Silver, regarded as the “poor man’s gold,” is a precious metal that, like gold, has been used as money for thousands of years. Historically, it has fluctuated in value relative to gold, though its price has been 15 times cheaper than gold by weight on average. This is due to the fact that silver is more abundant than gold on the Earth’s crust.
Like gold, silver is a monetary metal due to its unique properties, such as its rarity, durability, divisibility, and malleability. Because silver is more abundant and conductive than gold, it is widely used in industry, particularly for making electronic components. Silver has been used as money since ancient times, when silver coins, such as the denarius in Rome and drachm in Greeece, were used as a means of exchange. Because silver was more affordable than gold, it was more widely used as money than gold among the common people throughout much of history.
Much of the U.S. coinage in circulation up to 1964 was composed of silver. American dollars, half dollars, quarters, and dimes were made of 90 percent silver and 10 percent copper to add sturdiness to the coins. Since then, the U.S. Mint has switched to making coins primarily from copper, nickle, and zinc to reduce costs. However, due to investor and collector demand, the U.S. Mint has been producing Silver Eagles that contain a troy ounce of silver at 99.9 percent purity since 1986.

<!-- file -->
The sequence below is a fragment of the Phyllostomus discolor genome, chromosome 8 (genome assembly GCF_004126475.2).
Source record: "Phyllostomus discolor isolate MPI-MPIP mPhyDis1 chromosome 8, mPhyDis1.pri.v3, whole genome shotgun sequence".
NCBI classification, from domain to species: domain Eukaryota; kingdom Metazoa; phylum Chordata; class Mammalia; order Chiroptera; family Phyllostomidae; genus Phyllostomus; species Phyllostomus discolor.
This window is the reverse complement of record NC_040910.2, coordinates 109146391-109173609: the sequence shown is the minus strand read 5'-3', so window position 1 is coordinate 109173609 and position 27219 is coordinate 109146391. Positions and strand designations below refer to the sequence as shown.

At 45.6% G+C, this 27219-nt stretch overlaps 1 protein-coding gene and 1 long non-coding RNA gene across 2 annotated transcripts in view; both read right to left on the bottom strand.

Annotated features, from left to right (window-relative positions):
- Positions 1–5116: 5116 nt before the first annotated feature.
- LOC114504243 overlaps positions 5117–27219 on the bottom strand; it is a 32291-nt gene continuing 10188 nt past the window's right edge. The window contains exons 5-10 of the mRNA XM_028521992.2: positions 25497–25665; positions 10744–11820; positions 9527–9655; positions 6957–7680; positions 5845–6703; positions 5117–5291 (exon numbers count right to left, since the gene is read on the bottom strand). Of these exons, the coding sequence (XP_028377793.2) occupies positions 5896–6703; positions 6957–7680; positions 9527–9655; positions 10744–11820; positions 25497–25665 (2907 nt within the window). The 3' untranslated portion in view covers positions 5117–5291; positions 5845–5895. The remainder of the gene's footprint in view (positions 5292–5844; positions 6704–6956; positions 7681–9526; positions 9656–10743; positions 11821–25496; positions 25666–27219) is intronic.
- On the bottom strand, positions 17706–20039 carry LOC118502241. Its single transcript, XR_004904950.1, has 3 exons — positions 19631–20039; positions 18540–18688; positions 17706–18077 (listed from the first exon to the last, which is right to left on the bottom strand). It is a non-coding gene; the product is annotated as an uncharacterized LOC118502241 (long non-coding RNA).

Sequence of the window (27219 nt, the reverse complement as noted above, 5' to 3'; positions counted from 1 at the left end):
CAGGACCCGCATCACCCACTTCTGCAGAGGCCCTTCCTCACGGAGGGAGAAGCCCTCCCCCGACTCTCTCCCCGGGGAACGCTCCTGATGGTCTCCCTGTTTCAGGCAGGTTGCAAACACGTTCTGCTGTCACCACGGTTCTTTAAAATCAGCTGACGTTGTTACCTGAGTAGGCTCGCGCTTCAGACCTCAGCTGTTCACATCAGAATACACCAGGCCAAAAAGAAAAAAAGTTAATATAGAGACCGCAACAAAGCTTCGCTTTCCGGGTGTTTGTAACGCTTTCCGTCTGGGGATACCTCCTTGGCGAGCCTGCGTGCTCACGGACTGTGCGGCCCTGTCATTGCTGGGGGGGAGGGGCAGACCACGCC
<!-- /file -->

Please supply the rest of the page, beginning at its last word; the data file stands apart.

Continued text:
Because silver is scarce and a finite resource, as well as expensive to mine, it is regarded as a hedge to inflation similar to gold. What this means is that, as paper dollars are printed and lose value due to their increased supply, the value of silver rises relative to the dollar due to its more stable supply. Thus, during periods of high inflation or hyperinflation, silver allows investors to protect their wealth. In India, where precious metals have played an integral role in the culture for millennia, silver is bought as a store of wealth, so that when the rupee, the national currency, loses value, the rise in the value of silver offsets the devaluation of the rupee.
Because gold is over 70 times more valuable than silver by weight — this is referred to as the gold-to-silver ratio — whereas historically this has been about 15, some precious metals analysts believe silver in undervalued. Silver is a much more volatile asset than gold, allowing investors to make better gains than with gold during precious metals bull markets. However, this greater volatility means that silver investors will likely experience greater losses than gold investors during bear markets. Oftentimes, precious metals investors will invest in both for diversification.